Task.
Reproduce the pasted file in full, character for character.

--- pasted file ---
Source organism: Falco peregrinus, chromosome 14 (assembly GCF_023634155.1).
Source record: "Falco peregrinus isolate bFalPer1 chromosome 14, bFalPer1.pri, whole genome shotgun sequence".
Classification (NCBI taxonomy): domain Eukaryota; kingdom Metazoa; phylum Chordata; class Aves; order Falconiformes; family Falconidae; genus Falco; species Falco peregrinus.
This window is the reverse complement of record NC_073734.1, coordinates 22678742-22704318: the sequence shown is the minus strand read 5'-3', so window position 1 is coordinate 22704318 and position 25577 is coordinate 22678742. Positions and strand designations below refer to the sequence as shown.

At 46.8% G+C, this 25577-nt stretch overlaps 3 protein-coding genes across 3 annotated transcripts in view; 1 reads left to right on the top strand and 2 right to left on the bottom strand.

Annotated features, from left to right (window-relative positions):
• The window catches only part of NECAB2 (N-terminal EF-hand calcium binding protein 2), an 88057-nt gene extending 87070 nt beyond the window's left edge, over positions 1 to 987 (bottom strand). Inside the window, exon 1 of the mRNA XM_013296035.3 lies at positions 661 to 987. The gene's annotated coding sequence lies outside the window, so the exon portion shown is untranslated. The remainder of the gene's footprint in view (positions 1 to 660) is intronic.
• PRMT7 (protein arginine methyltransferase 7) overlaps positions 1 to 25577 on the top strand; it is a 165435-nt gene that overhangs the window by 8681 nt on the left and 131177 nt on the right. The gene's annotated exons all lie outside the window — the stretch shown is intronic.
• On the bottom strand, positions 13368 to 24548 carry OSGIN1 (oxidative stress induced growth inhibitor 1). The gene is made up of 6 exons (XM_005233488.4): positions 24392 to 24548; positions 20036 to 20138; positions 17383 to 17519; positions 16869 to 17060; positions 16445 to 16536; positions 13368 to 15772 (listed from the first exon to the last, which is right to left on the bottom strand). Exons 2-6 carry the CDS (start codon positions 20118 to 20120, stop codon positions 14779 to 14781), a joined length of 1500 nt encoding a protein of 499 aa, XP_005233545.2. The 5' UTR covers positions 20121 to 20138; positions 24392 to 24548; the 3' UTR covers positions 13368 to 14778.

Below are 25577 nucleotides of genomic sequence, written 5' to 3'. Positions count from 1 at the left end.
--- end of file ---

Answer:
Source organism: Falco peregrinus, chromosome 14 (assembly GCF_023634155.1).
Source record: "Falco peregrinus isolate bFalPer1 chromosome 14, bFalPer1.pri, whole genome shotgun sequence".
Classification (NCBI taxonomy): domain Eukaryota; kingdom Metazoa; phylum Chordata; class Aves; order Falconiformes; family Falconidae; genus Falco; species Falco peregrinus.
This window is the reverse complement of record NC_073734.1, coordinates 22678742-22704318: the sequence shown is the minus strand read 5'-3', so window position 1 is coordinate 22704318 and position 25577 is coordinate 22678742. Positions and strand designations below refer to the sequence as shown.

At 46.8% G+C, this 25577-nt stretch overlaps 3 protein-coding genes across 3 annotated transcripts in view; 1 reads left to right on the top strand and 2 right to left on the bottom strand.

Annotated features, from left to right (window-relative positions):
• The window catches only part of NECAB2 (N-terminal EF-hand calcium binding protein 2), an 88057-nt gene extending 87070 nt beyond the window's left edge, over positions 1 to 987 (bottom strand). Inside the window, exon 1 of the mRNA XM_013296035.3 lies at positions 661 to 987. The gene's annotated coding sequence lies outside the window, so the exon portion shown is untranslated. The remainder of the gene's footprint in view (positions 1 to 660) is intronic.
• PRMT7 (protein arginine methyltransferase 7) overlaps positions 1 to 25577 on the top strand; it is a 165435-nt gene that overhangs the window by 8681 nt on the left and 131177 nt on the right. The gene's annotated exons all lie outside the window — the stretch shown is intronic.
• On the bottom strand, positions 13368 to 24548 carry OSGIN1 (oxidative stress induced growth inhibitor 1). The gene is made up of 6 exons (XM_005233488.4): positions 24392 to 24548; positions 20036 to 20138; positions 17383 to 17519; positions 16869 to 17060; positions 16445 to 16536; positions 13368 to 15772 (listed from the first exon to the last, which is right to left on the bottom strand). Exons 2-6 carry the CDS (start codon positions 20118 to 20120, stop codon positions 14779 to 14781), a joined length of 1500 nt encoding a protein of 499 aa, XP_005233545.2. The 5' UTR covers positions 20121 to 20138; positions 24392 to 24548; the 3' UTR covers positions 13368 to 14778.

Below are 25577 nucleotides of genomic sequence, written 5' to 3'. Positions count from 1 at the left end.